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Saturday, Jan. 21, 2017

Picturing the Past 75: Rubber Mill 1935

Posted Tuesday, August 24, 2010, at 11:25 AM

Going from left to right, the first of six portions of a long photo of the U.S. Rubber Co. first shift from 1935. The other five portions are below. (Submitted photo)
Earlier this year one of our contributors (who I'll gladly credit if they'll remind me, I think it was Jerry Cook but am not sure) brought in a large photo, literally 2 or 3 feet wide, of the first shift at U.S. Rubber Co. from 1935.

Bo Melson's blog from last week about the old "Rubber Mill" and Shelbyville Mills area reminded me that we had this photo, which had to be scanned in two halves. And that would still be too wide for a blog without extreme reduction, so I've split it into six relatively-equal portions (cut where I could find gaps between faces) for ease of viewing. The top photo is a little smaller because of how our website's set up.






Hopefully you'll recognize some of the hundreds of folks here. This photo will also be in Wednesday's print edition of the Times-Gazette.

What's left of the "mill village" is still recognizable despite the fact new development has arisen among and around it within the past 10 years or so. Today's Cedar River Road still has many of the old duplexes and the old single-family homes line the east side of Shelbyville Mills Road. It's far different, though, from when the Mill community had its own school and post office.

Picturing the Past is featured each Tuesday in this blog and each Wednesday in the print edition of the Times-Gazette. Reader submissions are welcome.

Showing comments in chronological order
[Show most recent comments first]

Sorry David--it was not me (Jerry Cook) who brought the photos of Shelbyville Mills to you.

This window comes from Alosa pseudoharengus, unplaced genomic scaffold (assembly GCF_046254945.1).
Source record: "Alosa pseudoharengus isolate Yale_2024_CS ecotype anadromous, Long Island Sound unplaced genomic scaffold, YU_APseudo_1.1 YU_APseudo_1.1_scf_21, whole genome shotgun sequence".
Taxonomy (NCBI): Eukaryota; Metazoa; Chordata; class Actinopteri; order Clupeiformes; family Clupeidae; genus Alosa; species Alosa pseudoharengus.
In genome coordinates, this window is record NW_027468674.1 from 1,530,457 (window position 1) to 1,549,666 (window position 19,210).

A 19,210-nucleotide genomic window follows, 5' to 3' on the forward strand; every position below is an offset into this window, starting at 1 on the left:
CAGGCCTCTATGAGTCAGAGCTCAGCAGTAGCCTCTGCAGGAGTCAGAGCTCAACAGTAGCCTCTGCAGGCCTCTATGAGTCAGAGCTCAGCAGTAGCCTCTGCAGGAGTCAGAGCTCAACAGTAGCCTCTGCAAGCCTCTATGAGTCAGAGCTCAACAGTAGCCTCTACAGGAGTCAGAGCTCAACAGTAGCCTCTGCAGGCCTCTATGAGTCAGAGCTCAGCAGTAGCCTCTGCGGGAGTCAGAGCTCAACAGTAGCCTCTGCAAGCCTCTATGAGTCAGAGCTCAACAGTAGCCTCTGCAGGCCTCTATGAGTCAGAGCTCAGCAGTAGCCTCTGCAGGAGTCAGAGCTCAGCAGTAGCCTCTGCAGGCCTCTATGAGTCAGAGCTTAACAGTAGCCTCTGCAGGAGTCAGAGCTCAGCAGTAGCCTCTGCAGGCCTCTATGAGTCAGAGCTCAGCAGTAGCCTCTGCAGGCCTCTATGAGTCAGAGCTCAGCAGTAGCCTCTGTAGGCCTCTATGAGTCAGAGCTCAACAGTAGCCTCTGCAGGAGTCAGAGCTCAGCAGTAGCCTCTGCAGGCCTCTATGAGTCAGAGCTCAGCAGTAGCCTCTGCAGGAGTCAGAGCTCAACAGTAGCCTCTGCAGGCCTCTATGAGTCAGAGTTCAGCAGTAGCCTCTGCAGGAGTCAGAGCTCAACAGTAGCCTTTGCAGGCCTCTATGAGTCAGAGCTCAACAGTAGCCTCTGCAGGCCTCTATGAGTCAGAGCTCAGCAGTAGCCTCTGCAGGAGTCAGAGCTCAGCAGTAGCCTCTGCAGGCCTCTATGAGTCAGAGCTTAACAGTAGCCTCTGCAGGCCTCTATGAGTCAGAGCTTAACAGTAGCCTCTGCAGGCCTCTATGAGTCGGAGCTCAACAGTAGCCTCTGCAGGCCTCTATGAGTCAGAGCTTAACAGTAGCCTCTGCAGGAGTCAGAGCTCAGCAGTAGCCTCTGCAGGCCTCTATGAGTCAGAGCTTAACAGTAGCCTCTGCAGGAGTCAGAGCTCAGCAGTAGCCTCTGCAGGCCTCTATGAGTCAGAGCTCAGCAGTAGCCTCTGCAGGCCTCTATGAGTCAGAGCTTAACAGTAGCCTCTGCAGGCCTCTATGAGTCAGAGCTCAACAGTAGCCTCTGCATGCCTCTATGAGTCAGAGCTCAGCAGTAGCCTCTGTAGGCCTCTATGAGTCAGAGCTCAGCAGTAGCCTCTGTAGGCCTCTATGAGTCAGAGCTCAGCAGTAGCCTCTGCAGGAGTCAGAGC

-- Posted by Highway64 on Tue, Aug 24, 2010, at 12:41 PM

Photo is owned by Gary Waters of Ky.

-- Posted by threedogfamily on Tue, Aug 24, 2010, at 1:23 PM

Thanks for the clarifications.

-- Posted by David Melson on Tue, Aug 24, 2010, at 2:41 PM

How about a blog on the old jail - it's design..origin off rocks etc?

-- Posted by Clari on Tue, Aug 24, 2010, at 10:29 PM

We did'nt move to the mill village until 1940, but I sure wish the names of the workers in the picture was available.

Thanks David, sure enjoyed the pics.

-- Posted by Grits on Wed, Aug 25, 2010, at 2:06 PM

Does anyone know why so many of the women seem to have on uniforms?

-- Posted by nanato5 on Wed, Aug 25, 2010, at 11:02 PM

If they had a cafeteria at that time, the uniformed women may have worked in it. But I'm just guessing.

-- Posted by Tim Lokey on Thu, Aug 26, 2010, at 7:27 AM

that was the dress code then

-- Posted by silver on Thu, Sep 30, 2010, at 3:39 PM

I don't think the women were wearing uniforms. As it was said before, that was the way they dressed back then. Homemade dresses, probally made from flour sacks.

-- Posted by beenthinking on Sat, Oct 16, 2010, at 10:46 AM

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David Melson is a copy editor and staff writer for the Times-Gazette.